Aside from the pristine white sand beach of Salagdoong and a comfy hideout at End of the World Guesthouse, Siquijor has a lot of places to offer for tourists.
Giant Balete Tree
The first stop of our tricycle tour was the giant balete tree of Siquijor. It took us 20-25 minutes before reaching this place. A lot of creepy stories about this tree have already circulated in the mainstream media. One of the creepiest stories I've read was about a villager who heard an unusual noise in the middle of the night near the tree. He thought that there was a late night fiesta or something. When he went near the tree, he found nothing and the noise abruptly halted.
|Robbie and Ate Gael!|
|Foot spa FTW!|
But when we went there, everything was serene and peaceful... well maybe because we visited the tree in broad daylight.
We went around the tree to explore its humongous roots and vines. A lagoon surrounds the tree where freshwater fishes thrive. Our driver told us that we can dip our feet in the lagoon. The fishes would then swim and eat the dead cells of our feet. It felt ticklish. Ahihihihihi.
Hurray for the free foot spa!
Like any other falls in the country, one has to trek before reaching the base. It took us more than a hundred steps before reaching the waterfalls. Although nothing beats the 300+ steps of Tinago Falls in Iligan City, Lanao del Norte.
Prior our trip to the falls, the three of us saw a photo of it taken by Mica. The water was blue but when we went there, it was all murky and brown. It wasn't THAT appealing and 'bloggable' but Ate Gael and Robbie still opted to jump off the water using the Tarzan-inspired vine.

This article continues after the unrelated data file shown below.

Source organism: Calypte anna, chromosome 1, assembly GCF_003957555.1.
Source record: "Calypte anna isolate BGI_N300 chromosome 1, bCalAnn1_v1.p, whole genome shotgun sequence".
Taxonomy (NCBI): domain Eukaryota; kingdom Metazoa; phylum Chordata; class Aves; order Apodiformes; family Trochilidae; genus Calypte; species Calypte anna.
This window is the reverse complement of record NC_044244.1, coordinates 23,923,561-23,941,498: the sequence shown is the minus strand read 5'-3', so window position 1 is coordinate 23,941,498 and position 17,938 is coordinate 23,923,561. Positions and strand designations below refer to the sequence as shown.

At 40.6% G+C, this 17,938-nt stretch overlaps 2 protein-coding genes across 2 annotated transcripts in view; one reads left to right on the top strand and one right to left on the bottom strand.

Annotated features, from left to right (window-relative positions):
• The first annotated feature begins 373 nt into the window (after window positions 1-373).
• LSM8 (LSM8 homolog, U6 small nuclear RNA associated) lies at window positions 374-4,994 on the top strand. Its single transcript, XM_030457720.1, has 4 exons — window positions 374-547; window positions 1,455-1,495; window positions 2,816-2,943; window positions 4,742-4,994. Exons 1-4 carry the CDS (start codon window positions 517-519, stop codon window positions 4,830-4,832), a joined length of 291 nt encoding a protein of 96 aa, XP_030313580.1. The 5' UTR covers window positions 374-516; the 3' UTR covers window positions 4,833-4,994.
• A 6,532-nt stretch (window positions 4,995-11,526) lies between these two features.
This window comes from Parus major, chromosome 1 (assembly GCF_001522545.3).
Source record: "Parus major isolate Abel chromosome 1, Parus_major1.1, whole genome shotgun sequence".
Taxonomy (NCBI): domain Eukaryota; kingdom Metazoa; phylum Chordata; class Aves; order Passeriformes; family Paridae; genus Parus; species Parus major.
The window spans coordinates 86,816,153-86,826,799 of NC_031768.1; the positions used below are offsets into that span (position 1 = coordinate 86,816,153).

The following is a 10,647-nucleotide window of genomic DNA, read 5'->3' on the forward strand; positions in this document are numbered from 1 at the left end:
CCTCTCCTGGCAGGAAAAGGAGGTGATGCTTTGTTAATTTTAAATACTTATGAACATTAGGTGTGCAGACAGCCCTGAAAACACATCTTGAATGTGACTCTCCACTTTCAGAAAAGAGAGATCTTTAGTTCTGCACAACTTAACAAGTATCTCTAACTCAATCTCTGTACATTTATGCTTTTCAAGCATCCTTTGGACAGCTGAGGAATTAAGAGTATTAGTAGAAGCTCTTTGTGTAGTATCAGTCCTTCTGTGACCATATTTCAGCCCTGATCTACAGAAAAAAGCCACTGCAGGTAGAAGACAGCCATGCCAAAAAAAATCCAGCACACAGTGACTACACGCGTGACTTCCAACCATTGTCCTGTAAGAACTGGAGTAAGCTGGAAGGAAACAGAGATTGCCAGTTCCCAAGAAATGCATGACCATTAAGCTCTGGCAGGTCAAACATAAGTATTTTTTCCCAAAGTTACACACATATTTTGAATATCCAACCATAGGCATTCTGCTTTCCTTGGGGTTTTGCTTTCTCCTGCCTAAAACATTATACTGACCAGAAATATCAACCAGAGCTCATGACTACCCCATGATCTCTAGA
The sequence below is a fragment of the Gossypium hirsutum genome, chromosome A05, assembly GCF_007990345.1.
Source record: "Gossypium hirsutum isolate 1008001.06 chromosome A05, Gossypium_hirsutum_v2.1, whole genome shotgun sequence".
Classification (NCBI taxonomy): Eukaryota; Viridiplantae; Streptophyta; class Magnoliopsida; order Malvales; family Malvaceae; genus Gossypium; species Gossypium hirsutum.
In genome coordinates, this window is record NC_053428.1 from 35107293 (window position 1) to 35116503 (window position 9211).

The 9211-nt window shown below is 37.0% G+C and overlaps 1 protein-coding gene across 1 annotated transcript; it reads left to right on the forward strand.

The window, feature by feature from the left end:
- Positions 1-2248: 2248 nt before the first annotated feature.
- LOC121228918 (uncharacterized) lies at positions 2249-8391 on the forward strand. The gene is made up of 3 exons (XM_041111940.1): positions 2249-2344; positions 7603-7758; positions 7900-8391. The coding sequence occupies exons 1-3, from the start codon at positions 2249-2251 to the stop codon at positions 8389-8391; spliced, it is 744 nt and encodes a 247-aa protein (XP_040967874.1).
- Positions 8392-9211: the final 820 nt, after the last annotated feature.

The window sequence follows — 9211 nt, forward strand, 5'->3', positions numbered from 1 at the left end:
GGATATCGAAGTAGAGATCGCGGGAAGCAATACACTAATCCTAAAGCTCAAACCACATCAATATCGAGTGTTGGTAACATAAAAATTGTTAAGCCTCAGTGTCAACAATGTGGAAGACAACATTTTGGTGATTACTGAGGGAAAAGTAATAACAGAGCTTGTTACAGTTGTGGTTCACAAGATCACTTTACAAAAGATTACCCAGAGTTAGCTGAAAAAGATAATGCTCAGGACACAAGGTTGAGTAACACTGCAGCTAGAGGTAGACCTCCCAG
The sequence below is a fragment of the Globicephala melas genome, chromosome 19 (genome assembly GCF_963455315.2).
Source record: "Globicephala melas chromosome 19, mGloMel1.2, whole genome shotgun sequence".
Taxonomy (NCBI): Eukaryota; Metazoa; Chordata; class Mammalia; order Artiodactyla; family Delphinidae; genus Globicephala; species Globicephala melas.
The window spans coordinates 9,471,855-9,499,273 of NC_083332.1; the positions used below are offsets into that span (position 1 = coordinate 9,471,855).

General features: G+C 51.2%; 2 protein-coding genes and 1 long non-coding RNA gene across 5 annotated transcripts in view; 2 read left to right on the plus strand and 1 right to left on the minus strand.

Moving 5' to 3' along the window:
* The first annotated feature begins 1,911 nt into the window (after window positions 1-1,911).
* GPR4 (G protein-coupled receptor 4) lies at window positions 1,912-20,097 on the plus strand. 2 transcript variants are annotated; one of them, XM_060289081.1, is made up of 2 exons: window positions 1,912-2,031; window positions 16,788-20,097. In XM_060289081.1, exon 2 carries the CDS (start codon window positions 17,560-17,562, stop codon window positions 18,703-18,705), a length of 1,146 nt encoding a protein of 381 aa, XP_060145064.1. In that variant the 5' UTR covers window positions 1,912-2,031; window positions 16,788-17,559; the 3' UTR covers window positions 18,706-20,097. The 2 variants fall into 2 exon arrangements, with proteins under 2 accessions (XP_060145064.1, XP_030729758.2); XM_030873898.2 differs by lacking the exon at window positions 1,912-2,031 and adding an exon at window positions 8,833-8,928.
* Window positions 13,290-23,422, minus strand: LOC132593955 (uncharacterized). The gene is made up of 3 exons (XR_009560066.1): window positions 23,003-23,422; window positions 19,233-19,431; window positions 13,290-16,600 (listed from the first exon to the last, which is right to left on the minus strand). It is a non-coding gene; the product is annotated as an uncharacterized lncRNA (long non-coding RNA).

Salagdoong Beach Resort
The beach is so beautiful (actually, beautiful is an understatement) that it deserves a separate blog post.
St. Isidore Labradore Church and the Convent of Lazi Town
Everyone knows that I am not religious. The last time I attended a mass was roughly four years ago. Despite that, I still love to visit churches not because I want to renew my faith, but I want to see and appreciate its classic architecture.
|St. Isidore Labradore Church of Lazi Town|
The facade of St. Isidore Labradore Church is made up of coral stones which were intricately carved. Even if it is filled with grime and wild ferns, I still find it beautiful. It seems that the church ages gracefully.
Adjacent to the church is the Lazi Convent, Asia's largest convent according to our guide. It now functions as a school and a museum. We roamed around the convent but opted not to visit the museum since camera's are not allowed.
What I really love about the convent is its architecture and ambience. I felt peace while walking within the corridors of the convent. Solace.
|History + Culture|
Siquijor is the most beautiful province that I have visited so far. Even the most mundane thing seemed extraordinary - roads, the boulevard and the trees.
|Boulevard along Enrique Villanueva, Siquijor.|
When I updated my Facebook and Twitter timeline about my spontaneous trip in Siquijor, people got worried. They thought that I would end up being eaten by Corazonangunangaswang or being played by witches through black magic. The truth is, I got enchanted by the island's beauty.
The locals were very warm and accommodating. They were genuinely hospitable!
Siquijor may have a scary reputation but the province is worth visiting.
|Sunset at Siquijor.|
Peaceful, laid-back and clean - these words perfectly describe the province.
I'd definitely come back to Siquijor to explore more places.